Men are less likely than women to disclose mental health issues to friends and family and also far less likely to seek help for such problems. This reluctance is despite the fact that the prevalence rates for many psychological disorders are the same between genders or greater for men.
From a young age, boys are taught traditional, rigid, or toxic masculinity – that is to be “strong” and to ignore and minimize emotion. This avoidance can develop into an atrophying of the skills needed to recognize and effectively and healthily navigate emotional situations. In place of regulating their emotions and behaviors, these men can feel marginalized, isolated, irritated, anxious, and depressed. Further, they tend to behave more irrationally and impulsively and experience physical disease and illness such as high blood pressure and heart disease at higher frequencies. These emotional, behavioral, and physiological consequences often feel preferable to opening themselves up to the stigma of seeking therapy as a man.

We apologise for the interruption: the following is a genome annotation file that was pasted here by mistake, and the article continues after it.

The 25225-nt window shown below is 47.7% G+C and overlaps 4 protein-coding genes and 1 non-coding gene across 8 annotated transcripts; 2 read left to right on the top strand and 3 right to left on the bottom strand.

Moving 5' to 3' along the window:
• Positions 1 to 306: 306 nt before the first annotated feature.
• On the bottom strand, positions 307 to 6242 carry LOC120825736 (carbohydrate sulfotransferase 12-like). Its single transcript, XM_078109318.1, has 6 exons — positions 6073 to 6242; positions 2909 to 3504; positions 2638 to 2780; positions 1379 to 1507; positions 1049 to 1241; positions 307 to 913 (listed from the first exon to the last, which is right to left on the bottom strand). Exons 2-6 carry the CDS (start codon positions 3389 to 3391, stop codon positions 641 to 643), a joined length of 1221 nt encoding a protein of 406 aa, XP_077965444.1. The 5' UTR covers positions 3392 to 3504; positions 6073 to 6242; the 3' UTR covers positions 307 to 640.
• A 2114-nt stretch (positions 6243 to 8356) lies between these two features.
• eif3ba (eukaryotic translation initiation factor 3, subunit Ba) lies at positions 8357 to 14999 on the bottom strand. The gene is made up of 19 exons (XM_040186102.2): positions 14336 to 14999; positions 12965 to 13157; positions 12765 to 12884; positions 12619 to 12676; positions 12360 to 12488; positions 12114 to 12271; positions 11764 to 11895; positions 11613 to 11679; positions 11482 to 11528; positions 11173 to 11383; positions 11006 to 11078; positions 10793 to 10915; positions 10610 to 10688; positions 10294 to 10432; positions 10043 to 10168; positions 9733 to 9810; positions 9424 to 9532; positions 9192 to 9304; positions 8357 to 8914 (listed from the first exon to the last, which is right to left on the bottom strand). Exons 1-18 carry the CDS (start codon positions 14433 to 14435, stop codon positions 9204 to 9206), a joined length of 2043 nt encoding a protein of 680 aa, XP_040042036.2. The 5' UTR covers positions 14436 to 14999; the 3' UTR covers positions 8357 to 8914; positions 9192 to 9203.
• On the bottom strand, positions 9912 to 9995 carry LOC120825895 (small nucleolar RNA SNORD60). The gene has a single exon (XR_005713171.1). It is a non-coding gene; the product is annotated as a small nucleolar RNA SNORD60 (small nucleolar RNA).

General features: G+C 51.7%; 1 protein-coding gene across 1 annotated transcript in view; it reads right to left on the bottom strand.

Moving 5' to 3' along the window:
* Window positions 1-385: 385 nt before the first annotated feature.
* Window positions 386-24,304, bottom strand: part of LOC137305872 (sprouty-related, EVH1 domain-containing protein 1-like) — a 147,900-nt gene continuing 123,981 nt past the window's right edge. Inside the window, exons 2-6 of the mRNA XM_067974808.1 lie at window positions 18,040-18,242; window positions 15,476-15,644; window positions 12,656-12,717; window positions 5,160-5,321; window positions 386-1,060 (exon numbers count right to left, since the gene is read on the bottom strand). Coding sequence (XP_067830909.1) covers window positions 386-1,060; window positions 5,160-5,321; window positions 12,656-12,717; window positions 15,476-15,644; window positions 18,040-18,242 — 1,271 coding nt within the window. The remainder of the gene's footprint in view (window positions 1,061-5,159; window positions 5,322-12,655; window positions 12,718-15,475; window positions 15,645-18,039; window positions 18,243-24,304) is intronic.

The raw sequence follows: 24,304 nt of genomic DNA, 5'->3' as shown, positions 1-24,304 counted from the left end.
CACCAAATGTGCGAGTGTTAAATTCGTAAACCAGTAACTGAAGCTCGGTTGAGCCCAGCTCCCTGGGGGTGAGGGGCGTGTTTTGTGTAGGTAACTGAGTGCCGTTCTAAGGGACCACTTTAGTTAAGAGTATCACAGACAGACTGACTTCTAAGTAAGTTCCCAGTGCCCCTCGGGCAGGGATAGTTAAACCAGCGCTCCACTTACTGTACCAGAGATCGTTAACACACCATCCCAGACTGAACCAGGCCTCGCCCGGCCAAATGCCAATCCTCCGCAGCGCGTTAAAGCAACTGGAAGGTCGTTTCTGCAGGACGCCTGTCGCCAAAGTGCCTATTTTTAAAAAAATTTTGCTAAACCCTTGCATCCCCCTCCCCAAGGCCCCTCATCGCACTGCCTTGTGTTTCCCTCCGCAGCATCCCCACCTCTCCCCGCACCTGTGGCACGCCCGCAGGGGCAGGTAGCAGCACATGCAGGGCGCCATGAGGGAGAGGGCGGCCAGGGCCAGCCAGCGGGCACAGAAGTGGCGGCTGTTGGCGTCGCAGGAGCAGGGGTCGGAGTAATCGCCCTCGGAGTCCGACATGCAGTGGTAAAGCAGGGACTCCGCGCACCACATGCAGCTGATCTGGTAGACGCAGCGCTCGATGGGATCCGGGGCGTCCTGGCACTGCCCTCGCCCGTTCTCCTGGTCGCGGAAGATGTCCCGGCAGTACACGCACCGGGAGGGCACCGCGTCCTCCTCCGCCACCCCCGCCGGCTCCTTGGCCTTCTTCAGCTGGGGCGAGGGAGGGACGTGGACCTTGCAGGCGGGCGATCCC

If this information speaks to your experience or someone you care about, please contact me. I hope that together we can not only improve your overall health and wellbeing but also work toward exercising an openness to receive help and support as a man in the modern world.